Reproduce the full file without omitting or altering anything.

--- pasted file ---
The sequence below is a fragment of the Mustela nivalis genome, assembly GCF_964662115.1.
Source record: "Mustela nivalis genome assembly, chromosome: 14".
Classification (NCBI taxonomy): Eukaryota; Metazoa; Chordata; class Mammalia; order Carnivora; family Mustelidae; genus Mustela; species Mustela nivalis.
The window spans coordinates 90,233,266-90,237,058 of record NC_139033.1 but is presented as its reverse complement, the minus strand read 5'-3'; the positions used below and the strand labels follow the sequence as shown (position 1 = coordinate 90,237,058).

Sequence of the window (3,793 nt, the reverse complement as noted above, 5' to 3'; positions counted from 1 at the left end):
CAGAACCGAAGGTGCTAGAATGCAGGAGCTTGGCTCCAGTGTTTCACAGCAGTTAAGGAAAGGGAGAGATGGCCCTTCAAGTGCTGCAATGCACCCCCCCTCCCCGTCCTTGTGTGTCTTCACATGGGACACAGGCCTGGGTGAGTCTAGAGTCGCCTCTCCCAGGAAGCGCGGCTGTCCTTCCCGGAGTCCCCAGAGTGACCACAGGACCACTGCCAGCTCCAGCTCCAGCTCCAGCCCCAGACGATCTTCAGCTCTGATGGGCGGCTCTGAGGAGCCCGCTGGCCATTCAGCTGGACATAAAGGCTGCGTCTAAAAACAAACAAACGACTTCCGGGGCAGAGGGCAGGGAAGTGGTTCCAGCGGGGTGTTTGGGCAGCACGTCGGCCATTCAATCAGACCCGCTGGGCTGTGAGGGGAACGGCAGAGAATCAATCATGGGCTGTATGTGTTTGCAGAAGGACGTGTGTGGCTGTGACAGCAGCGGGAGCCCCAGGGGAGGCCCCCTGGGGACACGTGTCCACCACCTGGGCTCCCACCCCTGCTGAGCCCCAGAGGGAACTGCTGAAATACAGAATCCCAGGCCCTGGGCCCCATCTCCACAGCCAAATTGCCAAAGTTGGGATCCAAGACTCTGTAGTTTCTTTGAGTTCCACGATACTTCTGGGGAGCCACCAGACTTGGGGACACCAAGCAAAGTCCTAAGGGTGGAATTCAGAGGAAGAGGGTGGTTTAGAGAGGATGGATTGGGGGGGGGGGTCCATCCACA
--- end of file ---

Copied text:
The sequence below is a fragment of the Mustela nivalis genome, assembly GCF_964662115.1.
Source record: "Mustela nivalis genome assembly, chromosome: 14".
Classification (NCBI taxonomy): Eukaryota; Metazoa; Chordata; class Mammalia; order Carnivora; family Mustelidae; genus Mustela; species Mustela nivalis.
The window spans coordinates 90,233,266-90,237,058 of record NC_139033.1 but is presented as its reverse complement, the minus strand read 5'-3'; the positions used below and the strand labels follow the sequence as shown (position 1 = coordinate 90,237,058).

Sequence of the window (3,793 nt, the reverse complement as noted above, 5' to 3'; positions counted from 1 at the left end):
CAGAACCGAAGGTGCTAGAATGCAGGAGCTTGGCTCCAGTGTTTCACAGCAGTTAAGGAAAGGGAGAGATGGCCCTTCAAGTGCTGCAATGCACCCCCCCTCCCCGTCCTTGTGTGTCTTCACATGGGACACAGGCCTGGGTGAGTCTAGAGTCGCCTCTCCCAGGAAGCGCGGCTGTCCTTCCCGGAGTCCCCAGAGTGACCACAGGACCACTGCCAGCTCCAGCTCCAGCTCCAGCCCCAGACGATCTTCAGCTCTGATGGGCGGCTCTGAGGAGCCCGCTGGCCATTCAGCTGGACATAAAGGCTGCGTCTAAAAACAAACAAACGACTTCCGGGGCAGAGGGCAGGGAAGTGGTTCCAGCGGGGTGTTTGGGCAGCACGTCGGCCATTCAATCAGACCCGCTGGGCTGTGAGGGGAACGGCAGAGAATCAATCATGGGCTGTATGTGTTTGCAGAAGGACGTGTGTGGCTGTGACAGCAGCGGGAGCCCCAGGGGAGGCCCCCTGGGGACACGTGTCCACCACCTGGGCTCCCACCCCTGCTGAGCCCCAGAGGGAACTGCTGAAATACAGAATCCCAGGCCCTGGGCCCCATCTCCACAGCCAAATTGCCAAAGTTGGGATCCAAGACTCTGTAGTTTCTTTGAGTTCCACGATACTTCTGGGGAGCCACCAGACTTGGGGACACCAAGCAAAGTCCTAAGGGTGGAATTCAGAGGAAGAGGGTGGTTTAGAGAGGATGGATTGGGGGGGGGGGTCCATCCACA